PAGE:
Beyond his clubs’ successes, Dumitru had a major impact on South African coaching education and on youth development. I saw this personally and tracked it over two decades in South Africa and from overseas.
I first met Ted Dumitru in 1995. A friend I had met on the soccer pitch at Wits University took me to the South African Football Association’s first coaching certification course held at the School of Excellence. I was introduced to Dumitru, then the Director of Coaching at SAFA, who was dressed in his typical sweatsuit-and-baseball cap attire. As soon as he learned of my work on the history of football in South Africa, he asked me to return the following morning and give a formal presentation to the coaches. Dumitru believed a country needed to know its football history in order to develop its national identity.
The next day I faced an engaged audience that included Patrick Pule “Ace” Ntsoelengoe, Cedric “Sugar Ray” Xulu, Neil Tovey and many other legendary figures in the South African game. If that context wasn’t intimidating enough, I was also scheduled to follow the charismatic Clive Barker, then-national team coach who, a few months later, would lead Bafana Bafana to their first (and still only) African Nations Cup title.
Dumitru introduced me in a graciously professional and courteous way, which made me feel less intimidated by the moment and helped set the tone for what turned out to be a constructive session and dialogue among the participants.
During that visit, I learned of Dumitru’s background in Romania in the late 1960s and 1970s. I listened to him discuss the emergence of “scientific football” as popularized by Valeriy Lobanowski, the legendary coach of Dynamo Kiev and the USSR. At the time, it was a pioneering approach. It brought together empirical data, computer technology, Soviet collectivist ideology, and Dutch total football. It transformed the way Dumitru conceived, organized, and managed football teams. As Jonathan Wilson succinctly puts it, “football was less about individuals than about coalitions and the connections between them.”
To his credit, Dumitru’s experiences in southern Africa altered his football philosophy and practice to reflect local conditions. Dumitru passionately believed in the technical proficiency, dynamism, and creativity of local players. He spent much of the latter part of his career teaching both young boys and adult coaches how to draw on these strengths while combining them with aspects of scientific football. In the words of Mark Gleeson, Dumitru became “an outspoken proponent of the establishment of a so-called ‘ South African style of play’ with heavy emphasis on individual flair.”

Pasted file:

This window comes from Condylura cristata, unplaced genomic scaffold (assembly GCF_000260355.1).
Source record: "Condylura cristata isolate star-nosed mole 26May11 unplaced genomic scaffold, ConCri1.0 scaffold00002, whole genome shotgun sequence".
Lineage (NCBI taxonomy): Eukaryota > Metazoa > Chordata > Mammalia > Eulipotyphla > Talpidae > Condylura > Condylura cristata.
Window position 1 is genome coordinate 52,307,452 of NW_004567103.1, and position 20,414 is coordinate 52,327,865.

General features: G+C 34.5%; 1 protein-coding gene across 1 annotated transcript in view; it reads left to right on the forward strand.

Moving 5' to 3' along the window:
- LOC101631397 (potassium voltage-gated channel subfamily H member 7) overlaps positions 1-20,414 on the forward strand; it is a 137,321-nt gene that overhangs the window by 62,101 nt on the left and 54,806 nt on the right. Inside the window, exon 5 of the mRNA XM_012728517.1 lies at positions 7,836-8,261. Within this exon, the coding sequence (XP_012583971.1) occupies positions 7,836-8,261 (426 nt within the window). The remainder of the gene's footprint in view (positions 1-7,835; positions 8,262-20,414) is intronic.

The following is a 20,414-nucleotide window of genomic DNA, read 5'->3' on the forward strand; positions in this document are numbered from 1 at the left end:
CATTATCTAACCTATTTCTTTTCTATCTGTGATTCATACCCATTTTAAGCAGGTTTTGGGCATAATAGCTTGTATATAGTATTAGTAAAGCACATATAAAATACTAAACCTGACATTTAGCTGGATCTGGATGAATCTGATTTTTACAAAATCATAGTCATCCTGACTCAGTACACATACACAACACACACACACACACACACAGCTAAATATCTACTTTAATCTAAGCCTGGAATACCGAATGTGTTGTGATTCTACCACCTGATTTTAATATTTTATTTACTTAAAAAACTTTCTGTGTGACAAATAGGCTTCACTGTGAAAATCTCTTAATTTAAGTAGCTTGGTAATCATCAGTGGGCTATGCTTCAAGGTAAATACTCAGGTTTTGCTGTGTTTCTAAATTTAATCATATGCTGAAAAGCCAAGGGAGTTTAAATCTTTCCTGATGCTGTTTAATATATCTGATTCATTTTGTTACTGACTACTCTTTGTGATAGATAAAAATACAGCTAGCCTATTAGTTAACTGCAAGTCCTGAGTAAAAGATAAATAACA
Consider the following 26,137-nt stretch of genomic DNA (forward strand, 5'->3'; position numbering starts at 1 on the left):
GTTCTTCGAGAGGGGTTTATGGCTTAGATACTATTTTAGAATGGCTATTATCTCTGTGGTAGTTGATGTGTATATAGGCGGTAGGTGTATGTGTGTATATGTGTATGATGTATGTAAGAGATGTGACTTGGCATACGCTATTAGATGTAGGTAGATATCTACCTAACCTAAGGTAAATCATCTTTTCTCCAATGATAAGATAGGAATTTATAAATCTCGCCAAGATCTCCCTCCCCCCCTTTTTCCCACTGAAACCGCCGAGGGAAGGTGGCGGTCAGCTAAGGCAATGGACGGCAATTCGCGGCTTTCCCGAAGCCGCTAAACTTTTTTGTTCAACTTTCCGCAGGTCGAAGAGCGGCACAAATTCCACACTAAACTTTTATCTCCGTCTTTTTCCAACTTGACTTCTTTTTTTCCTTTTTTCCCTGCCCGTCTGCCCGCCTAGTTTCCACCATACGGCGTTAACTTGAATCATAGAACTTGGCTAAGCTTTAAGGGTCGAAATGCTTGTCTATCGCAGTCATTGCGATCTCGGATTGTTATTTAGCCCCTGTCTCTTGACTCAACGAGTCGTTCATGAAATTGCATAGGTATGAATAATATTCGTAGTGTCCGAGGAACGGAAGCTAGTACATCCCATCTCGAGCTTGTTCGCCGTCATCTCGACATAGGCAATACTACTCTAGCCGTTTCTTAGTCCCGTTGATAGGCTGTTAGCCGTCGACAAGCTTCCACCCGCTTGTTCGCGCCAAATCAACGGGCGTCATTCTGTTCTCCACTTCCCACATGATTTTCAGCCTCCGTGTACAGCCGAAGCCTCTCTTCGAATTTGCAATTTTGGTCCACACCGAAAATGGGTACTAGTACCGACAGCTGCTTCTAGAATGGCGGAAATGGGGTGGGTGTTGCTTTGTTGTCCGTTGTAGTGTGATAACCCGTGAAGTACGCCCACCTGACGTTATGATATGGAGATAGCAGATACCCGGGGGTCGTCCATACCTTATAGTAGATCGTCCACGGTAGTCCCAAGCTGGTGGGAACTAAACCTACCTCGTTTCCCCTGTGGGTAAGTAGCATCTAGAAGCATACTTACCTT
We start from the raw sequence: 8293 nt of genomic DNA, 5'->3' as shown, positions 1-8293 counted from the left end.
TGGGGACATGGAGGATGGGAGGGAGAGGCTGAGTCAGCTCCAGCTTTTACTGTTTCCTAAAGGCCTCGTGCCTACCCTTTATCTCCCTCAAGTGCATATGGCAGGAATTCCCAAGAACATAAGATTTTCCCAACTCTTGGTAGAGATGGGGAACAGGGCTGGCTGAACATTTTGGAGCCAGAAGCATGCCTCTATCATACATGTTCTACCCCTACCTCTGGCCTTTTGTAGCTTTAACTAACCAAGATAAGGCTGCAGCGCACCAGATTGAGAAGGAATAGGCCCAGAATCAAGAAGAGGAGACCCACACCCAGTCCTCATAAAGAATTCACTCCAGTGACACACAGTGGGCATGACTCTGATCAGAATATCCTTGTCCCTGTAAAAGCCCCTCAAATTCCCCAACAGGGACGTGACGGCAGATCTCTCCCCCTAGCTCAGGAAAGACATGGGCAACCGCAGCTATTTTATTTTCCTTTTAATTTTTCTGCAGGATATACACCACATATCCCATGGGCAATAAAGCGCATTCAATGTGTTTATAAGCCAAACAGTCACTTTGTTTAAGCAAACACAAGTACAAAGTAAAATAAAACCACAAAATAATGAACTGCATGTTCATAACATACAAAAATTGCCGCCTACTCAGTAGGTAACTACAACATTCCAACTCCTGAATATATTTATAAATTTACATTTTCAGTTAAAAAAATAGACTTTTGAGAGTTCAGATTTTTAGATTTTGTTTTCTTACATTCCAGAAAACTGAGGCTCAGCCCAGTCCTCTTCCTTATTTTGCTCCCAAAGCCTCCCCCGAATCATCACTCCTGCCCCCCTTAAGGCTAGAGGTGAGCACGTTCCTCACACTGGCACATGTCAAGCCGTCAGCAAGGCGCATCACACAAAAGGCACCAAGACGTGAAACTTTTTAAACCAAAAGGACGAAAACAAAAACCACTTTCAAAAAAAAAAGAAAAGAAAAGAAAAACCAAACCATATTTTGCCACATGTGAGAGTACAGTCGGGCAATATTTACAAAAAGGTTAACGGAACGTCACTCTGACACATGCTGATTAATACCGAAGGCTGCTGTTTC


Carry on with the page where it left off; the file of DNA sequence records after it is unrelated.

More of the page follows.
This emphasis was clearly demonstrated before my eyes again in 2010—a magical year for South Africa as it successfully hosted the first World Cup played on African soil. Dumitru came to Pietermaritzburg to help train local coaches and in the process supervised a training session at the Izichwe Youth Football program, where I was involved. His principles were put into action, as he encouraged each and every player to think about space, quick decision-making, smart passing, confidence in dribbling, relationship with teammates, and to be unafraid of expressing joy on the pitch. When one boy scored a mesmerizing goal but did not celebrate, Dumitru encouraged him to do so: “Soccer is supposed to be fun!” he exclaimed.
Dumitru, of course, had his shortcomings. According to Gleeson, he was perceived by many as “dogmatic” and few can forget his public statement that South Africa’s first-round exit from the 2006 African Nations Cup was partly due to the fact that “my players don’t know how to play in the rain.”
Even so, Dumitru should be remembered as an innovative coach who left an important legacy in South Africa. He introduced new ideas from eastern Europe at a time when the country was isolated from international football and when South African coaching was dominated by English-speaking whites. Dumitru stands out as a rare white coach who genuinely believed in decolonizing South African football. To the end, he practiced what he preached. At the time of his passing, Dumitru was in town to give a speech at the South African Football Coaches’ Association Youth Coaching Seminar at Johannesburg Stadium.